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After a nasty episode (my second, you'd think I'd learn) caused by unsupervised automated podcast downloads filling my entire partition, I've finally moved just ~/Music to its own partition. The partition I'm using was already formatted NTFS (this is the genius part: when I got this computer three years ago, I actually set it up with a 20G music partition precisely because I'd had this problem before, but I never actually organized myself to store music on it. So that's my backstory. Here's what I need now:

I have two partitions that I want to start mounting on startup:

/dev/sda3   /mnt/devel  ext4    defaults    0   2
/dev/sda2   /mnt/excess ntfs    defaults    0   2

The ext4 partion mounts fine (owned by me, writeable only by me), but the ntfs mounts owned by root with read and write permission for all. I'm not sure how to fix this. Is there something quirky about ntfs or did I do something elsewhere that's causing this problem?

drwxr-xr-x  7 amanda amanda 4096 2012-03-14 19:07 devel
drwxrwxrwx  1 root   root   4096 2012-03-14 22:38 excess
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The options "noatime" or "relatime" is available and recommended for permanent ntfs mounting (see man mount.ntfs). I had some hdd busy-ness problems with ext3/4 and ntfs too! –  user259044 Mar 17 at 4:13

4 Answers 4

up vote 22 down vote accepted

Permissions for ntfs and vfat file systems must be set with the dmask, fmask and umask options. dmask controls permissions for directories, fmask controls permissions for files, and umask controls both. Since these options set masks, they should be the compliment of the permissions you want. For example, rwx for the owner and rw for others is 022 rather than 755.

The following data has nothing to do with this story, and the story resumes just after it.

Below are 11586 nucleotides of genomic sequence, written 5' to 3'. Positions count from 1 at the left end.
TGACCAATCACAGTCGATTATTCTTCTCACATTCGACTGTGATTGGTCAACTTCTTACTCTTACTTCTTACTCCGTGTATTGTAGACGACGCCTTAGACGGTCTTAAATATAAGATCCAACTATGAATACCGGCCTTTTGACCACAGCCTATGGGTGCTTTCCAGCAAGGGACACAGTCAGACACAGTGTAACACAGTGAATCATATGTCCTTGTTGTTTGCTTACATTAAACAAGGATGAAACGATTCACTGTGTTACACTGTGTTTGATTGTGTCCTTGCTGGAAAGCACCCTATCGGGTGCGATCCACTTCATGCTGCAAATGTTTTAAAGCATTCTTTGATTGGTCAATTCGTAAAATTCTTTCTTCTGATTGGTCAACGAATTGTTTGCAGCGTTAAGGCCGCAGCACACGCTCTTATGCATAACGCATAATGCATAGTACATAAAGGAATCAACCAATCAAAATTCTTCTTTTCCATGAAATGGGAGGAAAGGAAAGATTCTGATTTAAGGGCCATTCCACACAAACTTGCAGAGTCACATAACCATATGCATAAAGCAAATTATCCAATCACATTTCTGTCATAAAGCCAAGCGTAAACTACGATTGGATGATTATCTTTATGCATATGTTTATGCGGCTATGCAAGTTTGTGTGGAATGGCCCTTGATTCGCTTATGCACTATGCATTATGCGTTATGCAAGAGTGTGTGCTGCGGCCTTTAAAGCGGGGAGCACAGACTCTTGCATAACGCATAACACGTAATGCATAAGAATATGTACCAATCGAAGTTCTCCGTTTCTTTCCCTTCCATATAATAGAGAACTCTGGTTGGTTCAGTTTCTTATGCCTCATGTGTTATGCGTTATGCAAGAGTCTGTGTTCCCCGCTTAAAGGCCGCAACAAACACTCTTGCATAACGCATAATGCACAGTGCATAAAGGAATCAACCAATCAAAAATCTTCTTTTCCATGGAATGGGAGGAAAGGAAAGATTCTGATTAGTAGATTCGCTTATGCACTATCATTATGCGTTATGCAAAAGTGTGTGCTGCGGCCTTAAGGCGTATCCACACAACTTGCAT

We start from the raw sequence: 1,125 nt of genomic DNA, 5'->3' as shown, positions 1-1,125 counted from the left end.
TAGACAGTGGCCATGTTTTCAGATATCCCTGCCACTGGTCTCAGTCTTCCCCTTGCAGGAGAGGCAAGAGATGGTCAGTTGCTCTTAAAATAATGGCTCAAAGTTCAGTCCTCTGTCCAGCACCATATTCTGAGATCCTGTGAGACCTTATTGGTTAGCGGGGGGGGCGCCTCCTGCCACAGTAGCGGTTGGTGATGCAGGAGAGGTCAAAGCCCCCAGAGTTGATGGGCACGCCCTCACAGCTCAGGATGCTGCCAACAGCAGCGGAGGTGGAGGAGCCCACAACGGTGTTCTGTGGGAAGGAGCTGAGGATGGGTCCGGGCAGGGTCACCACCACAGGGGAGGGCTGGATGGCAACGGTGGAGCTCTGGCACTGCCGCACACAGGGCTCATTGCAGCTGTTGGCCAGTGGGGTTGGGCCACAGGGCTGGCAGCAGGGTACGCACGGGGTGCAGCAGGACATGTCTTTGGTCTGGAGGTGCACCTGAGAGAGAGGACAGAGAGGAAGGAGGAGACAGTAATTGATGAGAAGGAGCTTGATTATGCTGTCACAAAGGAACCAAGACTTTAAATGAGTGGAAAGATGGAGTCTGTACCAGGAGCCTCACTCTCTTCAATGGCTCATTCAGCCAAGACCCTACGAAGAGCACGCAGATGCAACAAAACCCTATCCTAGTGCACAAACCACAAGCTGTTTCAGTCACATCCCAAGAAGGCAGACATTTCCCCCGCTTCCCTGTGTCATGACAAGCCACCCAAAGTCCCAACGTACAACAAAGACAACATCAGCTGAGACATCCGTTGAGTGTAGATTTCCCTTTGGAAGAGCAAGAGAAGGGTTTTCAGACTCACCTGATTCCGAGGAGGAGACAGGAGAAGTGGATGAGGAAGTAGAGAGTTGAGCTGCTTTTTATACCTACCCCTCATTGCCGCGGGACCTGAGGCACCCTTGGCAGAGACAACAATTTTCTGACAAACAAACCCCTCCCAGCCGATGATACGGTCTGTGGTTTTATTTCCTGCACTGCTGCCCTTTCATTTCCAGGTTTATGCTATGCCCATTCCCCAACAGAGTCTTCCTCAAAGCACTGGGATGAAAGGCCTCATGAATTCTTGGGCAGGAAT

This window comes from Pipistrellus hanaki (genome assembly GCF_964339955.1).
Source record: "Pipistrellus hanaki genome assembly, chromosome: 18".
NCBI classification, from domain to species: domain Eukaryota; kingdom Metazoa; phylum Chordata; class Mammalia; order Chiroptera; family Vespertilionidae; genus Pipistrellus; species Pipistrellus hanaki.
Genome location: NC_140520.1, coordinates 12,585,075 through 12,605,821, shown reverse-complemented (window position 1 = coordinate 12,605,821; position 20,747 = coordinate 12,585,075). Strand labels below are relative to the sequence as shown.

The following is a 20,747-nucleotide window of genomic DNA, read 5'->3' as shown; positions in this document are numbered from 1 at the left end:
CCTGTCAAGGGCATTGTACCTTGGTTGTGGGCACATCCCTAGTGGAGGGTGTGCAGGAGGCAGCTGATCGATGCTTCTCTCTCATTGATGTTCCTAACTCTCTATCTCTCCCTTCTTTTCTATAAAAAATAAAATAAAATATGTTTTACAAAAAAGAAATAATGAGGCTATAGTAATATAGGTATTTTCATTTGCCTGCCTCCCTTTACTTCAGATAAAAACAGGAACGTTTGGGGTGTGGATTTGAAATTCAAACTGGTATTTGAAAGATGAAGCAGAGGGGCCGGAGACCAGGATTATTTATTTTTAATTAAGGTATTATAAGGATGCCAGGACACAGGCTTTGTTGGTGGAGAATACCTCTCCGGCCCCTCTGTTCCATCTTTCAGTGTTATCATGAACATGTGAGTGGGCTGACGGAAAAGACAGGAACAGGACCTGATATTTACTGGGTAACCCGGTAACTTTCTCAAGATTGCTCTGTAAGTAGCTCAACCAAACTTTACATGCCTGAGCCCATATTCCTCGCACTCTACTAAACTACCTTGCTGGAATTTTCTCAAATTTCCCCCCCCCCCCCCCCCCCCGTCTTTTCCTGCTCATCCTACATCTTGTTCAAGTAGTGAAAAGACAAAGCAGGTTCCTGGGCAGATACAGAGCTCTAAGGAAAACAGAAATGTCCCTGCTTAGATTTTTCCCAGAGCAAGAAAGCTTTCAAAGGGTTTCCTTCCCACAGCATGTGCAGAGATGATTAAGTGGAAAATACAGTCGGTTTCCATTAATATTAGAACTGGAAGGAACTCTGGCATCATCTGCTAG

To set the owner, use the uid and gid options for user and group, respectively. You can find your UID with the command echo $UID. To find your GID, use cat /etc/group. These values are both usually 1000.

A common set of mount options for ntfs is uid=1000,gid=1000,dmask=027,fmask=137. This sets you as the owner of the drive, and sets the permissions to drwxr-x---.

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help.ubuntu.com/community/Fstab#ntfs –  Amanda Mar 17 '12 at 14:52
    
That is indeed the source of much of the above. I also included some more detailed explanations of how the *mask options work. –  bessman Mar 17 '12 at 14:56
    
Thanks. The "mask" part of masking threw me for a loop. 111 gets you -rw-rw-rw- not ---x--x--x –  Amanda Mar 17 '12 at 20:07
    
You can also use the id command to find your UID and GID. –  Sandeep Datta Nov 3 '13 at 16:48
1  
Could you possibly provide a more complete example showing those options used in a line from /etc/fstab –  puk Nov 15 '13 at 3:34

If you mount the ntfs partition with the permissions option, then chmod / chown will work

/dev/sda2   /mnt/excess ntfs-3g    permissions,locale=en_US.utf8    0   2

You can then

sudo chown your_user:your_user /mnt/excess

Easier then uid,dmask,fmask.

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Might not be a good solution , but you can always map user id to your own one , or the group id:

Just an example here , my user id was 1000

/dev/sda5 /mnt/excess ntfs defaults,uid=1000,rw 0 0

In that case , all files mounted owned by user ided 1000

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1  
That works, but with or with out the "rw" option, it still mounts with permissions drwxrwxrwx –  Amanda Mar 17 '12 at 14:10

I had some trouble with this because when I reboot the disk name changes... (sda0 to sdb2)